My parents also come to visit (though not as often). I “try” to get them to stay with us. Inevitably, they politely decline and choose a hotel. I understand why. They don’t want to intrude on the house or our routine. They also understand that having company is great, but it’s also a little more enjoyable and less stressful when you don’t spend 24/7 with your guests — especially if they’re going to be around for more than a weekend. This is a HUGE bone of contention for us. I inevitably lose the battle, but it doesn’t mean I feel differently about it.

Meal times, and how we feed the kids has been another sudden “its our families fault!” moment. I was raised in a house where dessert was a pretty rare thing. Holidays. Dinner with Grammy. A new recipe my mom wanted to try, perhaps. Snacks and dessert just didn’t happen. You ate breakfast, lunch, and dinner. If you were still hungry after dinner, well … you should have eaten more. I’d love to feed the kids that way. They’re still small-ish, and I get they need a snack on occasion. Fruit, frozen juice, maybe crackers and peanut butter are all acceptable snacks to me. Here’s the “aha”. Ready? DH’s family are feeders!!

He grew up expected to clean his plate, clean his plate again, and then eat dessert. Dessert after lunch. A snack before dinner. A huge, belly busting dinner. And then dessert. Possibly another snack before bed. Until very recently, he believed this was normal. For his family, I suppose it was. I began to point out that our seven-year old son was eating as much, and sometimes MORE at a meal than I was. He was constantly asking for snacks, dessert, second helpings of dinner. He was developing really crap eating habits. And it was our families fault. My husband was feeding him the same way he was fed. I used to have major anxiety when we’d visit the in-laws and I’d watch them feed my kids. Literally every twenty minutes someone was feeding them something. Half a sandwich. A popsicle. Ice cream. A handful of chips, a few cookies. Food = affection in that house. Unfortunately, affection ends up meaning obese kids that then become obese adults.

There are other, smaller, issues that we’ve had to deal with. Its taken me forever to convince my mother in law that I really don’t want her to come over to visit and wash my dishes, fold my laundry, or vacuum my rug. Really. I’ve begun to clean obsessively before she comes just so that there is nothing for her to pick up and do. It’s a way for her to “help” or show affection ( or so my husband describes it.) My mother would have had a small stroke if her mother, or mother in law, had EVER walked into our house and begun to wash her dishes! My parents house was always immaculate, and it would have insulted her greatly for a guest to come into her house and clean it! It’s another family difference. I don’t want her picking up my mail, washing my dishes, folding my laundry, or making appointment for me, the husband, or kids. At least, not unless I’ve asked her to.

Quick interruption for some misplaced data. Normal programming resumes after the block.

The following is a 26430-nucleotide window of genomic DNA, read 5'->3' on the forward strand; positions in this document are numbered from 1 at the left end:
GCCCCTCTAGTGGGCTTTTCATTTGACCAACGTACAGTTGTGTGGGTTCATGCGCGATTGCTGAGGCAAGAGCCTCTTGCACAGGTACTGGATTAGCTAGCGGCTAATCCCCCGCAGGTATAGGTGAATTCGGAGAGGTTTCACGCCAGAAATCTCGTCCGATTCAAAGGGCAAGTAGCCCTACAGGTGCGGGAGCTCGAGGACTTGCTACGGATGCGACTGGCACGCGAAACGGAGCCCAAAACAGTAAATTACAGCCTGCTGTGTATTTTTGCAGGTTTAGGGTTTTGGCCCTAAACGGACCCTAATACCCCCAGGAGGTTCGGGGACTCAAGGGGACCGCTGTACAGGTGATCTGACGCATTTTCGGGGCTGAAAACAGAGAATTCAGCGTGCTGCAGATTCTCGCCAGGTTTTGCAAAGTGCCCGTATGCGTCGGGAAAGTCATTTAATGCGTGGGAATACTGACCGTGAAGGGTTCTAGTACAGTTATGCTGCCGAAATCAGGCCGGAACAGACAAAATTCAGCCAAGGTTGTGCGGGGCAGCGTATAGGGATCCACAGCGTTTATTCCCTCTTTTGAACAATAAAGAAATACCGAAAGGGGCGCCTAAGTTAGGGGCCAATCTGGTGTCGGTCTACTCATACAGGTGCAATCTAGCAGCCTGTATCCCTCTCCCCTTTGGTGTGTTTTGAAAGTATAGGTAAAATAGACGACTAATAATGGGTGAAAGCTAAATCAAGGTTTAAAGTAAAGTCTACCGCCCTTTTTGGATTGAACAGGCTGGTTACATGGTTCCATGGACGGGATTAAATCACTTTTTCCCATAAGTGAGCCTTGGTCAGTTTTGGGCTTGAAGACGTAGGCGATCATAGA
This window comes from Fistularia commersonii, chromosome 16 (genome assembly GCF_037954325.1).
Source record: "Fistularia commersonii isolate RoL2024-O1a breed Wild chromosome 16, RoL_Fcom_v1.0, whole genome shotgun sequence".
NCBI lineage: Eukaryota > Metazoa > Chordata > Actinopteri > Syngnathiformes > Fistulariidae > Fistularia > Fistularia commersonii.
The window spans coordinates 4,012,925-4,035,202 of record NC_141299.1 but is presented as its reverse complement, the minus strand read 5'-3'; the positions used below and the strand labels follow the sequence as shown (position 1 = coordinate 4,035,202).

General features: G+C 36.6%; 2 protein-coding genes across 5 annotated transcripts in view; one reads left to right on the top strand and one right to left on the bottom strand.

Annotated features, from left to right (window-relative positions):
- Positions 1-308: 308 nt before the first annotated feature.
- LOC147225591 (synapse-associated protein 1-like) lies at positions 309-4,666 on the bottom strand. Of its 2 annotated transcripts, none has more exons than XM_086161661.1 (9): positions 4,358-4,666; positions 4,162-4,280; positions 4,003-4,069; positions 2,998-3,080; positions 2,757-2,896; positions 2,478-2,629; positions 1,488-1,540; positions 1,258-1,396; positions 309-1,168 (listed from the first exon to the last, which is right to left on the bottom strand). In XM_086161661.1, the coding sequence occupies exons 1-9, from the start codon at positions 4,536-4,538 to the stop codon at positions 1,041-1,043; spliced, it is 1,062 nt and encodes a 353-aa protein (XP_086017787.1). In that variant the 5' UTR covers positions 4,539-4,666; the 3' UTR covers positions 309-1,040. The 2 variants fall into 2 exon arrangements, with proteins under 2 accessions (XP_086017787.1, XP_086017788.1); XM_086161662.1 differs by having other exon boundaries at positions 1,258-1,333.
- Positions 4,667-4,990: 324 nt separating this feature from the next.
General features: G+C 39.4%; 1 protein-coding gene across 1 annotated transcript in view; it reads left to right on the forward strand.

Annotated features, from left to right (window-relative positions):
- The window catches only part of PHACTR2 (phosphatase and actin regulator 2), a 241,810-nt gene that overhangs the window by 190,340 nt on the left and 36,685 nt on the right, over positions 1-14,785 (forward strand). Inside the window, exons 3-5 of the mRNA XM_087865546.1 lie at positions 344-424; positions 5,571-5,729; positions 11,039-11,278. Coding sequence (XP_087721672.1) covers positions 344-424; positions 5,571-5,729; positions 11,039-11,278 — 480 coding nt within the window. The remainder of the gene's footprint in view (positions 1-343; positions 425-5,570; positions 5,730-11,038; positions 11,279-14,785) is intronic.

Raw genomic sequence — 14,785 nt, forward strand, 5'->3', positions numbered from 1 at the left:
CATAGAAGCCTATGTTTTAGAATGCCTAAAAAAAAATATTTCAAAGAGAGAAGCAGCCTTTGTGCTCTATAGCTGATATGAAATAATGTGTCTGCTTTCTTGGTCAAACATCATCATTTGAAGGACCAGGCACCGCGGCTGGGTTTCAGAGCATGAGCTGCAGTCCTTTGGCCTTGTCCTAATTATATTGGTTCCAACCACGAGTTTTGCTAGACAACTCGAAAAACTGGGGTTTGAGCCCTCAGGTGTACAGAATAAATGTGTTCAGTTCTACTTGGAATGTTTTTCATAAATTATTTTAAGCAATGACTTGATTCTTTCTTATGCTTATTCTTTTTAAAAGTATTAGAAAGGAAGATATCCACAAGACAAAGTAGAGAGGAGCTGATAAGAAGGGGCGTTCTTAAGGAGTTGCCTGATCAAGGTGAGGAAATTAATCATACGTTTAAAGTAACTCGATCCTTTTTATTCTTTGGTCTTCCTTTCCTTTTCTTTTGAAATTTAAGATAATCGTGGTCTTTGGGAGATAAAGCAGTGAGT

There have been very few instances that have really driven me over the edge, but the birth of our second child sticks in my mind as one that still leaves me shaking my head. I was living in the same town as my parents while we were expecting my daughter. My mom was only ten minutes away, and we had decided that we would call her to watch our son when I went into labor. I had felt overwhelmed with the number of “visitors” I had while in labor with him, and had expressed that I wanted this one to be just the people who were there at the conception. Since the in-laws lived over an hour away, we planned to call them from the hospital to let them know that things had started, but I assumed that they wouldn’t come to see us until the baby had arrived and we called to let them know they had a granddaughter. I left for the hospital about 11:30 that night, in pretty advanced labor. We waited and called my mother in law just before two am when it was obvious that I was going to deliver in the wee hours, mostly as a heads up for visitation the next day. My beautiful girl was born at 2:33 am, and my mother in law arrived just before three a.m. She had called her oldest son at two in the morning ( he lived 45 minutes away) had him pick her up, and speed her to the hospital to “catch” the birth! I was even more irritated when I headed home from the hospital twelve hours later to find both my in-laws at the house already waiting for me. They were showing support in their way, and I just wanted time alone to bond with my child and recover from labor without needing to feel like my house wasn’t clean enough for company. Different families, different ways of showing affection. (For the record, my parents called when our daughter was three days old to ask if I felt up to having company or if we needed them to bring anything over.)

I’ve found over the years that most of the arguments we’ve had over the years have come down to a simple thing. We were raised differently. He and I have different expectations of what proper behavior entails. They think I’m cold and impersonal. I think they’re overly affectionate and hug too much. How do you handle it?